Another dog had previously been kicked by a horse, suffered a broken leg, and Mark had sought veterinary care. The vet had put a pin in her leg. She was improving. Improving, that is, until the "humane" society raided the premises and decided to kill her that day.

The Smiths did not give permission to the Humane Society of West Texas to kill any of their dogs, or to take and farm them out to foster homes across the state of Texas. But that's exactly what happened.

A litter of eight puppies was taken into custody. Great! They would get proper veterinary care and attention. Right?

Wrong again. Under the "loving" care of the Humane Society  veterinarian, seven of the eight puppies subsequently died of parvo.

With adequate veterinary care and IV hydration/nutrition, the death rate from parvo is very low; certainly nowhere near the 88% from this litter that perished.

Unless, of course, you are a veterinarian employed by the state-sponsored raiders, who, once in court, will try to deflect the blame for the deaths onto the breeder.

The prosecuting attorney presented only limited evidence that seemed to be extremely biased. It must have seemed that way to the jury as well, because they threw out all the charges. All the dogs are now slated for return to the Smiths.

The jury was instructed by the judge that they could assess each case of cruelty individually. The jury still found no evidence of cruelty.


No credible evidence that even one dog was abused, neglected or otherwise mistreated.

Except, that is by the Humane Society of West Texas. Unfortunately, they were not the ones on trial.

In typical animal extremist fashion, the prosecuter tried to turn the trial into a referendum on breeding.

"They kept big dogs alive so they could have little dogs to sell"

he stated in court.

So now, the not-so-subtle implication is that SELLING DOGS is a criminal offense. Since when, exactly?

The prosecutor objected to a binder of photos and information showing the conditions and care provided in the kennel over the 18-month period prior to the seizure.

Incredibly, this prosecutor also belongs to a Facebook group devoted to publicly libelling the Smiths. Further proof of the animal rights extremist lynch-mob mentality in this case. Not to mention, a breach of ethics.

But why expect any ethics here? You see, it was never about good care for the dogs, it was always about removing them from a "greedy, evil breeder". At any cost. Hang the consequences.

The defense attorney admitted that conditions were not tip-top in cleanliness, but felt that the Smiths should have been given some sort of warning to improve prior to the situation devolving into a raid.

Obviously, killers don't like to give any advance notice or fair warning.

The lawyers who defended the Smiths did so on a pro bono basis, and there is a federal case pending. PLEASE dog lovers, dog breeders, and dog owners, dig into your pocketbooks and send a donation via Paypal to:

Next time you may need someone to help get YOUR dogs back.

Or maybe, just maybe, these renegade animal raiders will think twice in the future before trampling all over someone's human rights, and nabbing and killing their dogs.

Thursday, January 19, 2012

Your Right to Own a Pet

There exist umpteen internet websites expounding on the responsibilites of pet ownership. And many of them loudly proclaim that "pet ownership is a PRIVILEGE, not a RIGHT."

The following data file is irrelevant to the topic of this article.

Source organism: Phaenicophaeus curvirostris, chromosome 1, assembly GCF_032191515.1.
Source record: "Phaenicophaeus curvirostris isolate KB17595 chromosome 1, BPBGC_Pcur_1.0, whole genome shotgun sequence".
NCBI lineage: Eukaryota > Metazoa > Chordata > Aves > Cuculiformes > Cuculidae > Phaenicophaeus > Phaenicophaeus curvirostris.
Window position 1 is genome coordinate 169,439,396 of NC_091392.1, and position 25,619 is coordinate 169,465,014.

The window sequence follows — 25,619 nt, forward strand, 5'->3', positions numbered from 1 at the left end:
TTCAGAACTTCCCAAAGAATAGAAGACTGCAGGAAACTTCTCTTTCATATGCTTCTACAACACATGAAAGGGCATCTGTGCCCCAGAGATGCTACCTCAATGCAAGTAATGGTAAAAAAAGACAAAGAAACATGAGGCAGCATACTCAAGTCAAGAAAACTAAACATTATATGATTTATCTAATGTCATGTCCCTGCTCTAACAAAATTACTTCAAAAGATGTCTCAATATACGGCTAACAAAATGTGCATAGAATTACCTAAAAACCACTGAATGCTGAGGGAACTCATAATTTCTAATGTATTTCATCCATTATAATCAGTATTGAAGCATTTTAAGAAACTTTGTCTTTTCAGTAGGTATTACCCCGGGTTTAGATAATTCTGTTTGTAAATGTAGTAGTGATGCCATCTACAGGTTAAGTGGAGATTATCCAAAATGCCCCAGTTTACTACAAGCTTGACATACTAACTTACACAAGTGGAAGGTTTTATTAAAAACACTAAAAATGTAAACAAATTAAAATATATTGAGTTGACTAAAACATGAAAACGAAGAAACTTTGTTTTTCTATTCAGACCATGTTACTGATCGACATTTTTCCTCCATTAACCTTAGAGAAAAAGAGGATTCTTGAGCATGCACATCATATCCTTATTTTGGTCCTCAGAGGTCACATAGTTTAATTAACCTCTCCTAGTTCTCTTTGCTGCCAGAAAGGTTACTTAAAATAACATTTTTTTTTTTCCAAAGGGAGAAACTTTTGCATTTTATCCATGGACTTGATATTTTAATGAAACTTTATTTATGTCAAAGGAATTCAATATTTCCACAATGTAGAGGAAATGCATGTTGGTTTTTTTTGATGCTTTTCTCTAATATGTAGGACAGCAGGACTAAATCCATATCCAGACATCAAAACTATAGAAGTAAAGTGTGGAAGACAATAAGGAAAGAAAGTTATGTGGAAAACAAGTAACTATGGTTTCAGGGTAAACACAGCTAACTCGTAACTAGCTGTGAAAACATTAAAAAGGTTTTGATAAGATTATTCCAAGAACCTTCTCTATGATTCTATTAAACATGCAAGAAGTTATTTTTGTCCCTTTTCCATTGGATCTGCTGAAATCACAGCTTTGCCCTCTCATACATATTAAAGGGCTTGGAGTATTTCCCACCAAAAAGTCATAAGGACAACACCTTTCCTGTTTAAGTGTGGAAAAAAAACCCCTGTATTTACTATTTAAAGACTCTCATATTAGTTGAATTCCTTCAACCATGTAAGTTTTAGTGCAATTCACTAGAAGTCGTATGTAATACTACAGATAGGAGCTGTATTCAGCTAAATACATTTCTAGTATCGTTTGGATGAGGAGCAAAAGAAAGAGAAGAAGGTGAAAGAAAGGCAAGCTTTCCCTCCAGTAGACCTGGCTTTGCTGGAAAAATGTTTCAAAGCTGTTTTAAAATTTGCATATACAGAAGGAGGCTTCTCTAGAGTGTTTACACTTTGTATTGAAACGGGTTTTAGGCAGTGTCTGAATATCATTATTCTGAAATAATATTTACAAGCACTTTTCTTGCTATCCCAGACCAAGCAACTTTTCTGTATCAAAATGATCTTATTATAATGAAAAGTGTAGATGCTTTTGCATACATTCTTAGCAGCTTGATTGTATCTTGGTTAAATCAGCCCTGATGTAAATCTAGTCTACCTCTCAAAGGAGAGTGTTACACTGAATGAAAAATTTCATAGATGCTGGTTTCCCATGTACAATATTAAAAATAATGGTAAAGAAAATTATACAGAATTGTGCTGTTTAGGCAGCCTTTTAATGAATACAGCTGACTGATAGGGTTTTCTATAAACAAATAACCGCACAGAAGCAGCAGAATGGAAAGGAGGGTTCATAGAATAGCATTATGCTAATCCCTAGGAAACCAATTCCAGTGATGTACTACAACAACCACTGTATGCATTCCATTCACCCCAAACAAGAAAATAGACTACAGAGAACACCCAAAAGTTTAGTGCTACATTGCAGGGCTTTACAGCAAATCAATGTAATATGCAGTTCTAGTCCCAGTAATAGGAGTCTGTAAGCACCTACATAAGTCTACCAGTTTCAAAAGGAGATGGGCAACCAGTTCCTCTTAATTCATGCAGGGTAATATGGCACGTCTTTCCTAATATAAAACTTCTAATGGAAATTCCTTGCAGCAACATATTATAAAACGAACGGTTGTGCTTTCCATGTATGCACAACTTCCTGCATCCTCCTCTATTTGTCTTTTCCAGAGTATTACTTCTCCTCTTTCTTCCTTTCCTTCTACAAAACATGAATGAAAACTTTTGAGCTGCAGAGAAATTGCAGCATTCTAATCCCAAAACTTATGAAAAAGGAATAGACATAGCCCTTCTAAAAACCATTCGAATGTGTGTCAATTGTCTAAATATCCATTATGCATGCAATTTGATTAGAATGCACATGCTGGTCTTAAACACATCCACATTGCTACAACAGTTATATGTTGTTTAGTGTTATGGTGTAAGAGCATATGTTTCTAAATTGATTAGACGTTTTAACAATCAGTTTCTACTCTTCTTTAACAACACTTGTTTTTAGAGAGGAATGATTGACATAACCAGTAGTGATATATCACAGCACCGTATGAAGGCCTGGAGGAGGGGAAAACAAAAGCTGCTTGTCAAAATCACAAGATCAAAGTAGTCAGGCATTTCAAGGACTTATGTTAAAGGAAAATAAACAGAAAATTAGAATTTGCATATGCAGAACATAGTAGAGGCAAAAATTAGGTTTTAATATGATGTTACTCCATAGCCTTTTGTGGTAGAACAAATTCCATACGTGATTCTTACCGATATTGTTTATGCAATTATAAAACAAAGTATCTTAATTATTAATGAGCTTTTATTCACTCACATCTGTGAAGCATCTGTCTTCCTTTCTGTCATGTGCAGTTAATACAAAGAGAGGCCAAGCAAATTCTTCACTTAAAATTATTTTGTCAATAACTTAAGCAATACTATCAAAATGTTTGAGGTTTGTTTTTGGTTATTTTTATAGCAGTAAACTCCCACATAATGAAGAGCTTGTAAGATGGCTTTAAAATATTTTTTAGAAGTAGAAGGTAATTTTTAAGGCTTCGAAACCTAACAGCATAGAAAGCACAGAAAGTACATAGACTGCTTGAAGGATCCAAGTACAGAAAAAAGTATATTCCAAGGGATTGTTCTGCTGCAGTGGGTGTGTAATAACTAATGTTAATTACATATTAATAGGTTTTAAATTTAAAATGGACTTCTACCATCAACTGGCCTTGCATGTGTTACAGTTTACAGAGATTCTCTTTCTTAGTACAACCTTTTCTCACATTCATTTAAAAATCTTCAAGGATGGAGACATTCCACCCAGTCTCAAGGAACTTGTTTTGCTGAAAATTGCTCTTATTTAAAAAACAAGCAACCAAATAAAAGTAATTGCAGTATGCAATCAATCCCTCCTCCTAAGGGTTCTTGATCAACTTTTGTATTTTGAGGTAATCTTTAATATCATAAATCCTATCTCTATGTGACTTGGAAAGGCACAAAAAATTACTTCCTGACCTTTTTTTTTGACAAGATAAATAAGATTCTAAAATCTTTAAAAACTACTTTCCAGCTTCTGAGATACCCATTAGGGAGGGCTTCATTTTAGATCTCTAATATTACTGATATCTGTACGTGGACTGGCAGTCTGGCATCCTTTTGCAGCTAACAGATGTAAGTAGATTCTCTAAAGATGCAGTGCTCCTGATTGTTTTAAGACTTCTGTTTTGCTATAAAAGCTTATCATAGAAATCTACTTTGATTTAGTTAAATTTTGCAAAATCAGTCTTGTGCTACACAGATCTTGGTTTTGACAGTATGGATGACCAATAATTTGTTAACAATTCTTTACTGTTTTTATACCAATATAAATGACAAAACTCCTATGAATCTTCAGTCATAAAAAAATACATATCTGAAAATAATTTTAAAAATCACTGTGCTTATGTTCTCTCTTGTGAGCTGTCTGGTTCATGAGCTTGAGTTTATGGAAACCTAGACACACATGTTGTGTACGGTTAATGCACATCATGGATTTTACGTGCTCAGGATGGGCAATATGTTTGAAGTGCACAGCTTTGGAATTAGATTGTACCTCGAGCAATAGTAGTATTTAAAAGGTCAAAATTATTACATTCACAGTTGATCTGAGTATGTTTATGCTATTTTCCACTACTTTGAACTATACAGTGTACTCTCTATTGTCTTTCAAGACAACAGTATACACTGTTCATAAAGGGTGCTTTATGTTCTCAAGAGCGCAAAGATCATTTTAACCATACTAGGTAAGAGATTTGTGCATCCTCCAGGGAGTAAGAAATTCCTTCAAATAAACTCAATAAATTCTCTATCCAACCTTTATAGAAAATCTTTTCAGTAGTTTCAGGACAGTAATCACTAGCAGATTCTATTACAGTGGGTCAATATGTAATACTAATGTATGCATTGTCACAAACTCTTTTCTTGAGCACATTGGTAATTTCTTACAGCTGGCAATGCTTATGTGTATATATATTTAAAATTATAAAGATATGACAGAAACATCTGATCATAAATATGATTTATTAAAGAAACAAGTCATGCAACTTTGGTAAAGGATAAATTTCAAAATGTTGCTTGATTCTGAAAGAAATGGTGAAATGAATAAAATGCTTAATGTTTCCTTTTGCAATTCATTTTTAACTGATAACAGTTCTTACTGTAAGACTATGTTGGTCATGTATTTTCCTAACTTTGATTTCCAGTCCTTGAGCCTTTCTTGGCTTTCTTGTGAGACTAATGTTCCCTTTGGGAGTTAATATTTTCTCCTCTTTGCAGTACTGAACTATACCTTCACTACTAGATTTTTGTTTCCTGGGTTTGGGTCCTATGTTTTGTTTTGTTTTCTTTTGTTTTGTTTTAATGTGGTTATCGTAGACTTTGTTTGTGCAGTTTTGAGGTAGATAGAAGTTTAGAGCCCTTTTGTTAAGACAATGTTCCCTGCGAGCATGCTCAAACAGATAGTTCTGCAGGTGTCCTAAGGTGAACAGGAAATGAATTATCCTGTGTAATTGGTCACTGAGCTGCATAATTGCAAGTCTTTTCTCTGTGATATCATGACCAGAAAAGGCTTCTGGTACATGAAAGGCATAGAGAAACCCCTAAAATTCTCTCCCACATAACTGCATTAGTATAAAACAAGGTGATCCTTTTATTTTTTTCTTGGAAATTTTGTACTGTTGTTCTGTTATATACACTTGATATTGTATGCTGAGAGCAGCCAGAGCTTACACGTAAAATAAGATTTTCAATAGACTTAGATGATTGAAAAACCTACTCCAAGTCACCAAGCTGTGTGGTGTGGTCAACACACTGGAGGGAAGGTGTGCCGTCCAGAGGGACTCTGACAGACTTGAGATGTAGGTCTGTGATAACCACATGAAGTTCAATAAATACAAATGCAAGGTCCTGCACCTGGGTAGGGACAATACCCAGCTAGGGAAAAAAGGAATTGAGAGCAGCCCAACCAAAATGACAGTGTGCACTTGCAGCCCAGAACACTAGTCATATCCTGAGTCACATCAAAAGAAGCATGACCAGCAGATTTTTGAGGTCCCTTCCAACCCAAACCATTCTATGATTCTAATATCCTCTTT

Standing at the helm of this "Pets are a Privilege" movement, we find the American Veterinary Medical Association. The AVMA Executive Board recently approved new guidelines for responsible pet ownership. The guidelines are prefaced with this statement:

"Owning a pet is a privilege and should result in a mutually beneficial relationship."  (1)


The devil, you say. Really? A privilege?

A "privilege" is defined as a "right or benefit enjoyed only by a person beyond the advantages of most; the condition of enjoying special rights." A privilege is a special right granted by those in authority; something for which you must obtain permission. A right is something for which you do not need permission.  

Pets are property, in both a technical and a legal sense. (More about that in a future post). Our right to own a pet is the same as the right to own any other property and must not be considered a privilege; something  by definition "beyond the advantage of most."

The UN's "Universal Declaration of Human Rights" states:

 "Everyone has the right to own property alone as well as in association with others.  No one shall be arbitrarily deprived of his property."

Six of the first ten amendments to the US Constitution refer directly or indirectly to personal property rights. (2)

Owning an animal is a right, as is ownership of any other property. It's not a privilege.

To further bolster the case for the pet ownership, consider the vital role pets play in out lives. Let's look to current research studies. Pet ownership provides health benefits such as reducing anxiety, lowering blood pressure, and reducing allergies. Pets provide companionship,  promote exercise and improve our social skills by helping to reduce shyness and isolation. (3)

We have a right to "life, liberty and the pursuit of happiness", so said the founders of our nation in the Declaration of Independence. Pet ownership definitely falls under the category of pursuit of happiness. Not to mention, it's good for our health.

Considering the postive health benefits of pet ownership, that right should not be abridged. If pet ownership becomes a "privilege" there would then exist an unreasonable usurpation of our rights. We have a right to pursue our dreams, and a right to pet ownership.

We have the right to purchase and own property. But just because we own something does not mean that we can do with it as we please. Sometimes there are restrictions placed upon the use of certain types of property, like a car, a gun, or an animal. You need to obtain a driver's license to use your car. You can own a gun, but cannot use it for illegal purposes. You can own an animal, but you must comply with animal welfare regulations.